A team of researchers from India and Sri Lanka has discovered seven new species of golden-backed frogs in the Western Ghats-Sri Lanka global biodiversity hotspot, throwing new light on the highly distinct and diverse fauna in the two countries.
The results of the decade-long survey published in the latest issue of Contributions to Zoology , an international journal brought out by the Naturalis Biodiversity Center in the Netherlands, show that the frogs in Sri Lanka and those in India belong to distinctly different species. It was earlier believed that some of the golden-backed frogs ( GenusHylarana ) found in the two countries were of the same species.DNA study
The team, led by Delhi University’s Prof. S.D. Biju, used DNA techniques and morphological evidence as tools to identify species and understand the frogs’ distribution.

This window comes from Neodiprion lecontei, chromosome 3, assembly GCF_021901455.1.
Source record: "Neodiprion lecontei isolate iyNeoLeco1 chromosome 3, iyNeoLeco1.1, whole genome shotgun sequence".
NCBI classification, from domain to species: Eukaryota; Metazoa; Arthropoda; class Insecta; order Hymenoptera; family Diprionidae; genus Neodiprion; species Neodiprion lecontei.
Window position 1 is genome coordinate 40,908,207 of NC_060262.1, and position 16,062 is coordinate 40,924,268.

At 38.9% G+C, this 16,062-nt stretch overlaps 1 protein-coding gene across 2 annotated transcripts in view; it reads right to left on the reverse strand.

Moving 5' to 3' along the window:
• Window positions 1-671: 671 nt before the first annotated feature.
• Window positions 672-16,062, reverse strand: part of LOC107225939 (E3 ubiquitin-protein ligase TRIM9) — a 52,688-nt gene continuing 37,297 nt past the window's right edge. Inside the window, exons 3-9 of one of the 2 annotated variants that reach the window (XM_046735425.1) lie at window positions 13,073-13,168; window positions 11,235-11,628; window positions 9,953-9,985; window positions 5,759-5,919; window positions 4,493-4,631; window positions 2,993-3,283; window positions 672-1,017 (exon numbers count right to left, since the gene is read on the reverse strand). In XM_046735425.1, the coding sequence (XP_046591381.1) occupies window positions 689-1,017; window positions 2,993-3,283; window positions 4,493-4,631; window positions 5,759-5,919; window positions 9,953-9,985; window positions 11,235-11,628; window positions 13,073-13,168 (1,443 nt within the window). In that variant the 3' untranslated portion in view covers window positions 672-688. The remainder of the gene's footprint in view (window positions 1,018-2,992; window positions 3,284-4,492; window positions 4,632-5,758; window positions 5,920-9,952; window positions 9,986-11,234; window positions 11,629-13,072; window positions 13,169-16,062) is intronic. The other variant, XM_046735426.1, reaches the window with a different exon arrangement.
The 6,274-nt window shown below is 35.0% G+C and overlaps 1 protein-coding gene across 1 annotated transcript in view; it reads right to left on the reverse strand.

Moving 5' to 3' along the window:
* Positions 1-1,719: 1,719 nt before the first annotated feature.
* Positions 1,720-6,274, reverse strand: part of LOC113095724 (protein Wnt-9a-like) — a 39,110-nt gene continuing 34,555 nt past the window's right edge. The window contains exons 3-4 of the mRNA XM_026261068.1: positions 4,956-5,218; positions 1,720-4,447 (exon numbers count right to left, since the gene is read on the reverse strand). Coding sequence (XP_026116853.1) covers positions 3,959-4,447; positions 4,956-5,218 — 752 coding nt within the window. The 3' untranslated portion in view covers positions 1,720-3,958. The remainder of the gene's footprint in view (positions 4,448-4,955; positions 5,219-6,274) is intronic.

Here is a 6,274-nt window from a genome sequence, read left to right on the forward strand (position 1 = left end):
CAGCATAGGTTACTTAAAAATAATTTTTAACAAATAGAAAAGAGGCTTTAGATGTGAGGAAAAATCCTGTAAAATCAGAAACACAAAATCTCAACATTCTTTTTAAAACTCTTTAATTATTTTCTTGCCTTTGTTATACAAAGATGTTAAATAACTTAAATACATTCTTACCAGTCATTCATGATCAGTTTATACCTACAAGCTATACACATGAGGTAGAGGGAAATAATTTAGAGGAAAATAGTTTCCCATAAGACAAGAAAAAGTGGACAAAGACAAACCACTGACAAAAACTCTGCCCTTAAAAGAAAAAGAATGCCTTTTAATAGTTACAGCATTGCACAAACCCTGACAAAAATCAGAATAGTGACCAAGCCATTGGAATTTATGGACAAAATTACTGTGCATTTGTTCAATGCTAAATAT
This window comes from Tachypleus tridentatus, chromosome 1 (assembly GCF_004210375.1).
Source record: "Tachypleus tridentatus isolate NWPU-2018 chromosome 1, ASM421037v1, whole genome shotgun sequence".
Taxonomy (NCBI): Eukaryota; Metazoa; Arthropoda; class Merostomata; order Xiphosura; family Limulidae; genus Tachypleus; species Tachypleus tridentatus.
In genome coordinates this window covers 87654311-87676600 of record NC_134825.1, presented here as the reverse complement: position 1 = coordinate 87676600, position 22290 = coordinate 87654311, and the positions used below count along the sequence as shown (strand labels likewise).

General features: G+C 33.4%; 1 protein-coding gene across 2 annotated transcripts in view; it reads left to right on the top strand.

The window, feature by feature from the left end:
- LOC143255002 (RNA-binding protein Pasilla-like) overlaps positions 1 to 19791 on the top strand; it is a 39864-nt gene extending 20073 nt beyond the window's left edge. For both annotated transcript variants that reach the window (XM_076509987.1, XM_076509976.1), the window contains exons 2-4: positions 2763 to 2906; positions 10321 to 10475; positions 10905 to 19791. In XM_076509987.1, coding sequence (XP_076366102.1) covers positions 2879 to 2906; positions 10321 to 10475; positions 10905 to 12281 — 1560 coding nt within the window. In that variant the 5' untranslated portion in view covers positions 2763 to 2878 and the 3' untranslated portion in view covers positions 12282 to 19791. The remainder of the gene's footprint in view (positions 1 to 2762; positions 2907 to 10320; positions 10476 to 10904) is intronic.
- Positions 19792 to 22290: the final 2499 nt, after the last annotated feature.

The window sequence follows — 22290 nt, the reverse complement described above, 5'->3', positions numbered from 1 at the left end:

The survey yielded 14 distinct golden-backed frogs, with seven new species, including one ( Hylarana serendipi ) from Sri Lanka. Of the six new species from the Western Ghats, four ( H. doni, H.urbis, H.magna and H sreeni ) are found in Kerala and one each in Karnataka ( H. indica ) and Maharashtra ( H.caesari ).
“The distribution pattern of the species highlights the need to reassess the conservation status of the amphibians and work out separate conservation strategies,” Prof. Biju said.
The study also indicates that frogs in the region are under threat due to habitat destruction. Interestingly, one of the newly-named species, Hylarana urbis, had remained unnoticed though its habitat is in urban areas in and around Kochi and is under threat due to human activity.